The global jobs crisis
from Merijn Knibbe (editor a.i. as Edward Fullbrook is in India)
The International Labor Organization has published its Global employment trends 2012: preventing a deeper jobs crisis. It’s grim. An excerpt from the executive summary:
The world faces a challenge of creating 600 million jobs over the next decade. … After three years of continuous crisis conditions in global labour markets and against the prospect of a further deterioration of economic activity, there is a backlog of global unemployment of 200 million – an increase of 27 million since the start of the crisis. In addition, more than 400 million new jobs will be needed over the next decade to avoid a further increase in unemployment. Hence, to generate sustainable growth while maintaining social cohesion, the world must rise to the urgent challenge of creating 600 million productive jobs over the next decade, which would still leave 900 million workers living with their families below the US$2 a day poverty line, largely in developing countries. Global labour markets show little improvement … Globally, young people are nearly three times as likely as adults to be unemployed. In addition, an estimated 6.4 million young people have given up hope of finding a job and have dropped out of the labour market altogether. Even those young people who are employed are increasingly likely to find themselves in part-time employment and often on temporary contracts. In developing countries, youth are disproportionately among the working poor … on the present course there is little hope for a substantial improvement in near-term employment prospects for young people.
Falling labour force participation masks an even worse global unemployment situation. In the world as a whole, there were nearly 29 million fewer people in the labour force in 2011 than expected based on pre-crisis trends, with 6.4 million fewer youth and 22.3 million fewer adults. This is equal to nearly 1 per cent of the actual global labour force in 2011, and nearly 15 per cent of the total number of unemployed in the world. If all of these potential workers were available to work and sought work, the number of unemployed would swell to over 225 million, or to a rate of 6.9 per cent, versus the actual rate of 6 per cent.
Globally, the employment-to-population ratio declined sharply during the crisis, from 61.2 per cent in 2007 to 60.2 per cent in 2010. This represents the largest such decline on record (since 1991) … As the global economy is slowing down again, the convergence of living standards across countries has also been slowing … Progress has been made in reducing extreme poverty among workers at the global level, but working poverty remains widespread. Among the 900 million working poor, there were an estimated 456 million workers around the world living in extreme poverty below the US$1.25 a day poverty line in 2011, a reduction of 233 million since 2000 and a decline of 38 million since 2007. However, this global aggregate is heavily influenced by the dramatic decline in extreme working poverty in the East Asia region, where, owing to rapid economic growth and poverty reduction in China, the number of poor workers has declined by 158 million since 2000 and by 24 million since 2007. Moreover, there has been a marked slowdown in the rate of progress in reducing working poverty since 2008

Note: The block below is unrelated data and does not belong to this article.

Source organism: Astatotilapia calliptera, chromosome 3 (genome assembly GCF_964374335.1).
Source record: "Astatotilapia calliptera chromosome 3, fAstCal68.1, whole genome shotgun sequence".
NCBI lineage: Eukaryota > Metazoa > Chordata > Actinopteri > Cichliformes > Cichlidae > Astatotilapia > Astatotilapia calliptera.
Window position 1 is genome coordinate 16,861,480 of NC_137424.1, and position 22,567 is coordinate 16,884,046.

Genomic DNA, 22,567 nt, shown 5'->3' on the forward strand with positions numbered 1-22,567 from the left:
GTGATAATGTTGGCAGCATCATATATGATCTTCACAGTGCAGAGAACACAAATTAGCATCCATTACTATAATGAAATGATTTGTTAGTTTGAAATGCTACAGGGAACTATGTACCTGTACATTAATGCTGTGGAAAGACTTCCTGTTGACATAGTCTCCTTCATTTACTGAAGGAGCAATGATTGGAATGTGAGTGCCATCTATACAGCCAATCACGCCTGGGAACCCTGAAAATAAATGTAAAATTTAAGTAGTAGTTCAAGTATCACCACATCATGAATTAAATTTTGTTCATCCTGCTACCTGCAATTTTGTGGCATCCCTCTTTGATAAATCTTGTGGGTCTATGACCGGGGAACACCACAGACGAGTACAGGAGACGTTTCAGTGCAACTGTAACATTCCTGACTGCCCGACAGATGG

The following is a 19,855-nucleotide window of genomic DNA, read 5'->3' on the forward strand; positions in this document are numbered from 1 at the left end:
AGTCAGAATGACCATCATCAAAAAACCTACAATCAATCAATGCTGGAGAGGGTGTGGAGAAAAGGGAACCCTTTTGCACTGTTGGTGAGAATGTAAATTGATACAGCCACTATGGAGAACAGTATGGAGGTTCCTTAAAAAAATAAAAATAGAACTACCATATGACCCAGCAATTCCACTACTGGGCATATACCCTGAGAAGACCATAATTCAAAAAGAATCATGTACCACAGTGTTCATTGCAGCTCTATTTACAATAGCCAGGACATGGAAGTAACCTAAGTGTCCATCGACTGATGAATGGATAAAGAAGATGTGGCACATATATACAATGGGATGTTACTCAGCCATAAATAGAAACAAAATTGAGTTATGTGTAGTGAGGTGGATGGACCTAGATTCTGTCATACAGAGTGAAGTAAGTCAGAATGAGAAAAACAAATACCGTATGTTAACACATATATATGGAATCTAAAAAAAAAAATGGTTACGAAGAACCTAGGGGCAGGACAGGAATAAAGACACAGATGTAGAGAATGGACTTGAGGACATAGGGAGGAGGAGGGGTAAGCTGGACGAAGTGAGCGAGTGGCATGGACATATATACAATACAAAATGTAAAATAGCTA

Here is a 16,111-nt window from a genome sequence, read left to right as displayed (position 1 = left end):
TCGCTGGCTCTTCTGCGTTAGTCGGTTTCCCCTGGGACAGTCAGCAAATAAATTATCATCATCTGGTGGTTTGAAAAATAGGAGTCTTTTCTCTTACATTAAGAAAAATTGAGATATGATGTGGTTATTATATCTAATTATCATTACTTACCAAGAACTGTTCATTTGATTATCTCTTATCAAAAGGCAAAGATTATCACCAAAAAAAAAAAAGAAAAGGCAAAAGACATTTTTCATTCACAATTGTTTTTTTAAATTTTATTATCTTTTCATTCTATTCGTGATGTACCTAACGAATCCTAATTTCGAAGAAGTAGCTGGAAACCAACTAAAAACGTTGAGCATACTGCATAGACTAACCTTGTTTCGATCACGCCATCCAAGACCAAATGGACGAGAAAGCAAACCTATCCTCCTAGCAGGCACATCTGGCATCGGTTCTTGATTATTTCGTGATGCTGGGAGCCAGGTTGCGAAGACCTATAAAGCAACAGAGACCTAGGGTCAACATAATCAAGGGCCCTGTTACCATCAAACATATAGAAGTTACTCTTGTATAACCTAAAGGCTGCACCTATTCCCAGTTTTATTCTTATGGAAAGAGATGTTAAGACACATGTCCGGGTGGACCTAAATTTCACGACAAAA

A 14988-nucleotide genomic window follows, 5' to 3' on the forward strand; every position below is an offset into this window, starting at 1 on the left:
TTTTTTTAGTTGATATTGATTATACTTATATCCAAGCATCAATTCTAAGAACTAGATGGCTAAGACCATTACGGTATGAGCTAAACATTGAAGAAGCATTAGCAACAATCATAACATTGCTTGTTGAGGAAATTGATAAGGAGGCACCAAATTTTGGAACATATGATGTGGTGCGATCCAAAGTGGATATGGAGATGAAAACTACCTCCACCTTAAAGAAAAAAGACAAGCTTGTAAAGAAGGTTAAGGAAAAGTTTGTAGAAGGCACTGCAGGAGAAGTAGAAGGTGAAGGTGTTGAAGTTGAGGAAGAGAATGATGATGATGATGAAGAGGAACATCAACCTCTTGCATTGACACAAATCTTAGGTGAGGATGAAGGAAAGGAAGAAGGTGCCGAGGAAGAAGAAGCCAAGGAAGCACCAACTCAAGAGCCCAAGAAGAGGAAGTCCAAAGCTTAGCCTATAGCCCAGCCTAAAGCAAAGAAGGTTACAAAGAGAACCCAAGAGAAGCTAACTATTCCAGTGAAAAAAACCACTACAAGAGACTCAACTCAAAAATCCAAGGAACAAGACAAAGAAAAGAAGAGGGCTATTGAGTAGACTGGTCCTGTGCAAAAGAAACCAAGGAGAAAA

And about Financial Market Reforms:
In particular, it can be shown that the labour market effects of financial regulation will depend on the extent to which financial reforms in the domestic sector are being coordinated with changes in the international financial architecture. Chiefly, this can be related to the fact that increased regulation in both areas would yield a double dividend in the form of more stable financing conditions and a more equitable income distribution, which helps strengthen domestic demand. In the absence of changes in either domestic or international financial regulation, reform measures would not have sufficient positive effects to outweigh some of the costs they bring about, at least in the short run